December 10 2008 / by Alvis Brigis
Category: Information Year: General Rating: 3
In a previous post I examined Six Industry Perspectives of the Future of Blogging. To build on these, here's a list of less frequently discussed environmental trends and potential disruptors that may also play a big role in the evolution of the field:
1. The LAW of ACCELERATING RETURNS: Yes, the costs of various blog-related technologies are dropping quickly, but you may be surprised by how fast this is occurring across pretty much all fields. Ray Kurweil's Law of Accelerating Returns is a nice umbrella paradigm for the lightning fast pace of innovations in areas such as computing (doubling every 18 months - Moore's Law), interface (high-end screens approach human visual reality by 2015 - Smith's Law), image capture (affordable Flip cams now come in HD), search (Google's database steadily returning better results for longer queries), speech-to-text translation (Dragon's high-end software already is 95% accurate. Among other things, Google's database of audio search queries will help accelerate this.) , etc. Though Kurzweil's Law may flatten out at some point, there are enough amazing developments on the immediate horizon to plan for a crazy decade that thoroughly transforms blogging.
2. EXPONENTIAL DATA: Parallel to technology, the total amount of data on the planet is growing at an exponential rate. Much of this can be attributed to the growing number of sensors and input devices (linked by the expanding web) that permit people to post more information online. If this trend is to continue, it's highly likely that it will be supported by a massive increase in blogging by humans.
3. QUANTIFICATION: As data proliferates, humans are incented to sort it all into meaningful knowledge. Much of this is accomplished by piecing together systems representations of different environments, locations, historical events, technologies, and human behavior. As it becomes more widely recognized that such quantification is economically rewarded, it's likely that much blog output will be structured to fit into such models (it already is - ie Wikipedia).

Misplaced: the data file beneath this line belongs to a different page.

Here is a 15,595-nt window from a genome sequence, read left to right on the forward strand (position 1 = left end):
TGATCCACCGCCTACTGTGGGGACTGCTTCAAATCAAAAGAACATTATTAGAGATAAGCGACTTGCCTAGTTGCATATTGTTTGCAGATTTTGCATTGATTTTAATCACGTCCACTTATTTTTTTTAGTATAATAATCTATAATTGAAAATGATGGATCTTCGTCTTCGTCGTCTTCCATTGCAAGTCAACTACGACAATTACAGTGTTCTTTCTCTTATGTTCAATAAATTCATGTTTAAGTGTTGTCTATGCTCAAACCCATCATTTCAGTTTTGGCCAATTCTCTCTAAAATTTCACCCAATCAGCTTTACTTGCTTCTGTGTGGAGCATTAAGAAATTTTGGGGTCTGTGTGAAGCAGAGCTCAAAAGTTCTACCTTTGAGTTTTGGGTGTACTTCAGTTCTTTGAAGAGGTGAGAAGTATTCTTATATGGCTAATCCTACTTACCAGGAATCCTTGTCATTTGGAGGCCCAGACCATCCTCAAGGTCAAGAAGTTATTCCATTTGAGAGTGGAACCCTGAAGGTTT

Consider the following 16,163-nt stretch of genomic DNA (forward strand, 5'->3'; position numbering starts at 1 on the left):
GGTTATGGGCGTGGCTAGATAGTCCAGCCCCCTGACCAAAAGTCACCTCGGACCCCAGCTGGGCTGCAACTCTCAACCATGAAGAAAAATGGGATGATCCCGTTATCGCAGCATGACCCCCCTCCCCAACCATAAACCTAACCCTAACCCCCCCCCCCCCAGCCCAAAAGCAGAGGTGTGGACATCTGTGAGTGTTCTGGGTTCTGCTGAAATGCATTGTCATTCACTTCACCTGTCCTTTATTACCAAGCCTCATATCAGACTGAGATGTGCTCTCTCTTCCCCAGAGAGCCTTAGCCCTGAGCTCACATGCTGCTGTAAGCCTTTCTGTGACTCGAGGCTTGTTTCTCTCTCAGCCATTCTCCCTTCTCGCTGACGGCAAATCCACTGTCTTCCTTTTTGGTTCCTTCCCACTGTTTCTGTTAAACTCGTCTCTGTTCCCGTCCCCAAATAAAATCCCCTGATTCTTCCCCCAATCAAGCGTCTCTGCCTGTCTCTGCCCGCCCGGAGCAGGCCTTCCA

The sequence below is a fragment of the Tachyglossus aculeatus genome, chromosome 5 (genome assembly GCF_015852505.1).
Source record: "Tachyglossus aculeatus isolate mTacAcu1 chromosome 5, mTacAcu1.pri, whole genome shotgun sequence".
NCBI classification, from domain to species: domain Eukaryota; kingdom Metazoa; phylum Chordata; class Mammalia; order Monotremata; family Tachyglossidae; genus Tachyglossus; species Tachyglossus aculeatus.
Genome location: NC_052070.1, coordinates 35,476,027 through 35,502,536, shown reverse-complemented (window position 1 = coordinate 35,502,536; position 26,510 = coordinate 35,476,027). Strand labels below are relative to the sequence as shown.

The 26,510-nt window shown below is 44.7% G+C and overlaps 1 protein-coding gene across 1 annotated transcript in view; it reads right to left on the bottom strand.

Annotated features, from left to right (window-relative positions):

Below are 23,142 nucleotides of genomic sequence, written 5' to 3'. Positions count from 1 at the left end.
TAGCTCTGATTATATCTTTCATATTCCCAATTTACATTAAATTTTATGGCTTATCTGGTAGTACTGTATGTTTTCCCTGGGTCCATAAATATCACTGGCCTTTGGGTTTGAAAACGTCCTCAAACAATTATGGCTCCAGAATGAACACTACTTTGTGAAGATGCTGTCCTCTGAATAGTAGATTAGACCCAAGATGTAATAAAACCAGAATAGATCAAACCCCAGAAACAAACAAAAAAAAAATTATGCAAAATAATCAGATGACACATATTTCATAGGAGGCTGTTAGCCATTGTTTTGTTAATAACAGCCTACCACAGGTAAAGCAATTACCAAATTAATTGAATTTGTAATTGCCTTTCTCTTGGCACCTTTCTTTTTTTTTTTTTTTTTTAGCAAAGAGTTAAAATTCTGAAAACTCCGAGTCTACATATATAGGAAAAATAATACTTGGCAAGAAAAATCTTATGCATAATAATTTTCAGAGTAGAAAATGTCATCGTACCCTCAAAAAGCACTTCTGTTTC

4. BETTER BRAIN-to-CONTENT MATCHES: Better search, semantic matching and social filtering all mean that it's getting easier and cheaper to more quickly locate the information that interests us the most. This impacts blogging by 1) decreasing the amount of time required for research and ups post context and quality, and 2) altering the content marketplace by shifting traffic from redundant or sub-par blog posts to the posts that better match the desire of the searcher.
5. INCREASING GRANULARITY of INFO: RSS and news filters (Future Scanner, Digg) are good examples of small pieces of larger content that can be consumed quickly or followed to the original source. Standard web copyright protocol limits the snippets that can be taken to 2 sentences, unless otherwise specified by Creative Commons license. It seems likely that a confluence of better search (speedier plagiarism detection), more granular advertising models (in-text ads, automatic % based ad-share, etc) and perhaps new content sharing licenses will enable the freer flow of content segments.
6. NICHE AD SERVING/SYNDICATION NETWORKS: Structures like Glam Media (men's and women's content) and Federated Media (technology discussions) are successful examples of ad serving networks that provide ad dollars and some additional traffic to participating blogs by leveraging network effects. As others mimic these models, they will discover ways to return more value to their blog constituents. This may occur through 1) even more focused content structures that return higher CPM, 2) syndication deals resulting in additional revenue arranged by the parent networks, 3) content-sharing agreements that allow network members greater access to related media, 4) editorial feedback / advice, 5) packaging and marketing of materials derived from blog content, and so forth. Though different elements will be more or less important to different network participants, successful models will all create a more favorable cost:value proposition.